How is plasmid transformation controlled?

Koen De Smet k.desmet at
Tue Apr 28 02:30:15 EST 1998

Charles A Miller wrote:
> I'm sure this is a basic question, but I just can't seem to find the
> correct search terms in Medline. My basic question is this:
> How do gram-negative bacteria conrol the number of plasmids
> that are taken up during transformation (natural, electroporation..).
> How does E. coli do this? I am curious since it seems that when one
> makes a plasmid library in E.coli, you can isolate single plasmids
> (not a mix of plasmid) from a given colony. Do other gram-negative
> bacteria usually behave this way? Or is it a specific mechanism? If it is
> a mechanism, is there a way to control it or introduce it into
> other gram-negatives? If I want to try to introduce a unique gene into
> one isolate of a bacteria by creating a random library of DNA (from
> an isolate that DOES have the unknown gene) in a plasmid shuttle
> vector, then screening the transformants for the phenotype, how
> can I be sure that each bug is only getting one plasmid and not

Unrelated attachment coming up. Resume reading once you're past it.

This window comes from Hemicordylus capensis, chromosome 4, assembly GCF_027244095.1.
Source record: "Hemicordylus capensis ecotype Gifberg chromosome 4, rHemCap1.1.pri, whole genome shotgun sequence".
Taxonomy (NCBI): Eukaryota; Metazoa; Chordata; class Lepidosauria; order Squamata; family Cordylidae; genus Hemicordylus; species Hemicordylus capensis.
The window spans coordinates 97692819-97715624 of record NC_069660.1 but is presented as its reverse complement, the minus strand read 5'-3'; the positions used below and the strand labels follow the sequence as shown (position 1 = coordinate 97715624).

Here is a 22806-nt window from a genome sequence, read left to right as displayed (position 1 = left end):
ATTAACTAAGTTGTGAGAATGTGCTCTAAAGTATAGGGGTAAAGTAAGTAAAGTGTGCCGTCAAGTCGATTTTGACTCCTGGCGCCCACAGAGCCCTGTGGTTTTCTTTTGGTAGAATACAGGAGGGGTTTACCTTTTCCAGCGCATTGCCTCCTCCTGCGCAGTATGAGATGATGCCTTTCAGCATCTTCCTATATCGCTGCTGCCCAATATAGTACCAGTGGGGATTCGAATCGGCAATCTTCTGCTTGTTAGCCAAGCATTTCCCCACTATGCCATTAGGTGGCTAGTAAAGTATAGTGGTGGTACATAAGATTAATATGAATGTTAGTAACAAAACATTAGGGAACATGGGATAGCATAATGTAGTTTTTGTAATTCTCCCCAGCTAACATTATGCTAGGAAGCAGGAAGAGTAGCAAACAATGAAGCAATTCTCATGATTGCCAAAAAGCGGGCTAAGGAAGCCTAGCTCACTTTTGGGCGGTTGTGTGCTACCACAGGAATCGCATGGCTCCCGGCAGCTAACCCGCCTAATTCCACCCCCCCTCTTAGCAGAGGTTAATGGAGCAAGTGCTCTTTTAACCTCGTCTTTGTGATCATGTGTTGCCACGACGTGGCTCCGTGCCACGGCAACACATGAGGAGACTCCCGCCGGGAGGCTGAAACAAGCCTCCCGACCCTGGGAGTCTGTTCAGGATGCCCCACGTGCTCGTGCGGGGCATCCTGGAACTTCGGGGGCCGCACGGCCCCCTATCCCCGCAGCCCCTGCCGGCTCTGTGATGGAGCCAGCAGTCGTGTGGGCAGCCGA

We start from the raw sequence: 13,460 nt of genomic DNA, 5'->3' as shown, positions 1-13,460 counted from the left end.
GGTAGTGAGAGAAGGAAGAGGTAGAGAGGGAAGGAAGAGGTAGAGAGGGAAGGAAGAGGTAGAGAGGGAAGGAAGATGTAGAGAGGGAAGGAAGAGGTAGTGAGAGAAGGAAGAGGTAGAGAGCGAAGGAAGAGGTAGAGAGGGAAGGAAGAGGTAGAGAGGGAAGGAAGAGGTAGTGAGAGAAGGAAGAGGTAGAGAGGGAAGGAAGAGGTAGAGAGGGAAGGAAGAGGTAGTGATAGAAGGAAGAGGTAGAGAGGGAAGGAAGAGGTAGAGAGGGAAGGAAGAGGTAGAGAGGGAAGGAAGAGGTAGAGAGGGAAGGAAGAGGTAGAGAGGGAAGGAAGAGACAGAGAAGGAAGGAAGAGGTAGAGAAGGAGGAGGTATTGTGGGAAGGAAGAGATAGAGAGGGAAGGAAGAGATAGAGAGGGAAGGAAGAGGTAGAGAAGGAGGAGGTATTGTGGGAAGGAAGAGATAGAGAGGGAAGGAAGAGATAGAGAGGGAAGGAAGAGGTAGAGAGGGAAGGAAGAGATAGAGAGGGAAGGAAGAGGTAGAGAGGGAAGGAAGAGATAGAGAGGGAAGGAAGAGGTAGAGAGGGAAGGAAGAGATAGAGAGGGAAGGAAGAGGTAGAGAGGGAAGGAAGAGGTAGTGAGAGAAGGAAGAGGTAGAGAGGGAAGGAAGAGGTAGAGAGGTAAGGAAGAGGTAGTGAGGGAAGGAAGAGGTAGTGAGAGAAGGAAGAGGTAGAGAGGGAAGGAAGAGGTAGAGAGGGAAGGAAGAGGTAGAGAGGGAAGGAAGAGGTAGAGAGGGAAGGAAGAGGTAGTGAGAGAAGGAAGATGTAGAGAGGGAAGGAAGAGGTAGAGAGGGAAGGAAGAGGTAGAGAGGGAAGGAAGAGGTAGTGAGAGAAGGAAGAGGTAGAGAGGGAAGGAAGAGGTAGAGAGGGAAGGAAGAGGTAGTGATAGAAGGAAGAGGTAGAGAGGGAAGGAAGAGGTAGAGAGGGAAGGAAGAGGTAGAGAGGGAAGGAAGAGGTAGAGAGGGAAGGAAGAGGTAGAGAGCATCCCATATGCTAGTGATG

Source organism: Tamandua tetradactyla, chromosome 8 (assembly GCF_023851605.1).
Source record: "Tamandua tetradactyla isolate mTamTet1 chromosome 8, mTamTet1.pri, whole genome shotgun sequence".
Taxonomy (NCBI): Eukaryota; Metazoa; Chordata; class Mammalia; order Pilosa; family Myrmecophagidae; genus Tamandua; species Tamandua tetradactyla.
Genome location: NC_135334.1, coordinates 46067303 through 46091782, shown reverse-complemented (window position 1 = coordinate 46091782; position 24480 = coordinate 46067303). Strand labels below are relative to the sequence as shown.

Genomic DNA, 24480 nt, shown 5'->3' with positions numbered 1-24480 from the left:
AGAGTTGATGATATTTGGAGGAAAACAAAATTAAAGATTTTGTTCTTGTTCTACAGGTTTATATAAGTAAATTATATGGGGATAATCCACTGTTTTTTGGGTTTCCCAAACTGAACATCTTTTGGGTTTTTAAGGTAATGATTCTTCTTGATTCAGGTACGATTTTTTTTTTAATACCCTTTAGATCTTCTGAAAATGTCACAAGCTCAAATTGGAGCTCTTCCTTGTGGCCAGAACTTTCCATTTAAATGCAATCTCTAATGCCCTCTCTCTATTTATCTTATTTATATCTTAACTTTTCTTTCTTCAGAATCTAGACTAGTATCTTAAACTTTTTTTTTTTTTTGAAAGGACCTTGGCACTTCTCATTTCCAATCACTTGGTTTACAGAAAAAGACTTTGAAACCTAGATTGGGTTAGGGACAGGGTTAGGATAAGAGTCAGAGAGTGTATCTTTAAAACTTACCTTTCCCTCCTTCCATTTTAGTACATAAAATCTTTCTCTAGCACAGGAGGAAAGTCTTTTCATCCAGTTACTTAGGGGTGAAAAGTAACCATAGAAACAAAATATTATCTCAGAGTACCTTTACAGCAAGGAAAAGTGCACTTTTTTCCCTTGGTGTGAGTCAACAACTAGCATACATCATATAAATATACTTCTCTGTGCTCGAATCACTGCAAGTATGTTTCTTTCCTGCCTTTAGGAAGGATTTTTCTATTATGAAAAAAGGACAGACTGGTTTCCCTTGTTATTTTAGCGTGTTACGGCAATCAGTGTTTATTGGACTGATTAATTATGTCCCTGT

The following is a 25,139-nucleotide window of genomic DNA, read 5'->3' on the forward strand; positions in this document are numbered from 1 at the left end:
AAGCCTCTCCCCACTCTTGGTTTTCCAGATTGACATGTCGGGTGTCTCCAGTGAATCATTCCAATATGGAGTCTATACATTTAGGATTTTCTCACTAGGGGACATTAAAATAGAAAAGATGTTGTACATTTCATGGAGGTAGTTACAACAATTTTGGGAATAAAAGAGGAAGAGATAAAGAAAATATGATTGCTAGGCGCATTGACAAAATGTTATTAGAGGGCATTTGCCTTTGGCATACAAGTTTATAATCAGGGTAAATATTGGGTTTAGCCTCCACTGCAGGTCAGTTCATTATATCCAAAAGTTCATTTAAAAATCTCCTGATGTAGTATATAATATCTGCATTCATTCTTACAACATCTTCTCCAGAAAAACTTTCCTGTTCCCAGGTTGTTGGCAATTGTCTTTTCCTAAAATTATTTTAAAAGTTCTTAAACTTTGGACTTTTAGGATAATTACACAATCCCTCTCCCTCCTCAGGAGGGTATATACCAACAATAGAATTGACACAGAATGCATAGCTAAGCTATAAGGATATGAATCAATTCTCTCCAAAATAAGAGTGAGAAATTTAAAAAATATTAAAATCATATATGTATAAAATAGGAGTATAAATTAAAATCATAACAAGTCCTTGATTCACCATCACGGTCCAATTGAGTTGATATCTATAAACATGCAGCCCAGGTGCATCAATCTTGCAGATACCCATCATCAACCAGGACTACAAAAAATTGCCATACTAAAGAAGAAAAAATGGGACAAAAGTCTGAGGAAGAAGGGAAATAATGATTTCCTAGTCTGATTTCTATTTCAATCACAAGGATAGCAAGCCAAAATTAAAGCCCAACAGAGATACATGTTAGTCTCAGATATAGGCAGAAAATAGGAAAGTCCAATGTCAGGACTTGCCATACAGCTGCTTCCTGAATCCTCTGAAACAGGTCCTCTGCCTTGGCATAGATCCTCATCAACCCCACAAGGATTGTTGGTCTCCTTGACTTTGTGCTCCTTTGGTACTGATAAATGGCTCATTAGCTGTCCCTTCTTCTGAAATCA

> several? I suppose that one could then narrow it down to the one
> plasmid if more than one are taken up, but I was wondering what the
> "rules" are for gram-negs?
> Please keep in mind that this is just a rough little demo which probably
> wouldn't work ll that well, but I'm really looking for mechanism
> by which E. coli (and others?) accepts a single plasmid and no other.
> I hope someone can help me out with this question or point out some
> references (since Medline wans't too helpful)
> Thanks,
> Chuck
> oravaxcm at

Plasmids tend to have "incompatibility regions" that prevent a second plasmid from 
establishing itself in a bacterium that has a plasmid with the same region. But I don't 
know if this mechanism is involved in preventing you from obtaining clones with two 
plasmids after transfromation.

I think that during transformation, the odds are very small that you will get a single 
clone acquiring two different plasmids. A typical transformation (or electroporation) 
contains >10*8 bacteria. If they are very competent, you will still only get 10*5 or 10*6 
colonies, so only 1/100 or less of the bugs have actually taken up a plasmid. So the 
chance of getting a clone with two plasmids would be 1/10,000.

Koen De Smet
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     Imperial College School of Medicine at St Mary's									

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